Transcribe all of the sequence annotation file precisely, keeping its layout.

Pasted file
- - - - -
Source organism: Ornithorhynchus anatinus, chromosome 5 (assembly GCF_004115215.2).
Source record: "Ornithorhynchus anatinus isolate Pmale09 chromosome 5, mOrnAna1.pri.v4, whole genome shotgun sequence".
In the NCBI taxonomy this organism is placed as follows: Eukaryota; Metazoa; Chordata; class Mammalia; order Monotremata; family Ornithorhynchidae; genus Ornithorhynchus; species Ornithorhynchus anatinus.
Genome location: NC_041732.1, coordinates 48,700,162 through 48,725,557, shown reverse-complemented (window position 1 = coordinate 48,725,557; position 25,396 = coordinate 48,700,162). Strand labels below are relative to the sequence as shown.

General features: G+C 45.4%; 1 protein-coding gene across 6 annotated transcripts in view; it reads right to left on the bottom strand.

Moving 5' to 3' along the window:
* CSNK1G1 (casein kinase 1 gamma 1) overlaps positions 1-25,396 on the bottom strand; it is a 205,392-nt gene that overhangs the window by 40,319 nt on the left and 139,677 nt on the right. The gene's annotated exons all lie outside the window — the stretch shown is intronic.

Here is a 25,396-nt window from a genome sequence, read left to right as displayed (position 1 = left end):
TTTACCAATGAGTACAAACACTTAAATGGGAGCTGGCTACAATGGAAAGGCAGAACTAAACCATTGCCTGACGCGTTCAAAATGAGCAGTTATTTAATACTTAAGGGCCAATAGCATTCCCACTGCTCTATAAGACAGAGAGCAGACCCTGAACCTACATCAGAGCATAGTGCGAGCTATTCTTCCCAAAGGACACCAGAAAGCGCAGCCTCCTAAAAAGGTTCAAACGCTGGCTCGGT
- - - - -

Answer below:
Source organism: Ornithorhynchus anatinus, chromosome 5 (assembly GCF_004115215.2).
Source record: "Ornithorhynchus anatinus isolate Pmale09 chromosome 5, mOrnAna1.pri.v4, whole genome shotgun sequence".
In the NCBI taxonomy this organism is placed as follows: Eukaryota; Metazoa; Chordata; class Mammalia; order Monotremata; family Ornithorhynchidae; genus Ornithorhynchus; species Ornithorhynchus anatinus.
Genome location: NC_041732.1, coordinates 48,700,162 through 48,725,557, shown reverse-complemented (window position 1 = coordinate 48,725,557; position 25,396 = coordinate 48,700,162). Strand labels below are relative to the sequence as shown.

General features: G+C 45.4%; 1 protein-coding gene across 6 annotated transcripts in view; it reads right to left on the bottom strand.

Moving 5' to 3' along the window:
* CSNK1G1 (casein kinase 1 gamma 1) overlaps positions 1-25,396 on the bottom strand; it is a 205,392-nt gene that overhangs the window by 40,319 nt on the left and 139,677 nt on the right. The gene's annotated exons all lie outside the window — the stretch shown is intronic.

Here is a 25,396-nt window from a genome sequence, read left to right as displayed (position 1 = left end):
TTTACCAATGAGTACAAACACTTAAATGGGAGCTGGCTACAATGGAAAGGCAGAACTAAACCATTGCCTGACGCGTTCAAAATGAGCAGTTATTTAATACTTAAGGGCCAATAGCATTCCCACTGCTCTATAAGACAGAGAGCAGACCCTGAACCTACATCAGAGCATAGTGCGAGCTATTCTTCCCAAAGGACACCAGAAAGCGCAGCCTCCTAAAAAGGTTCAAACGCTGGCTCGGT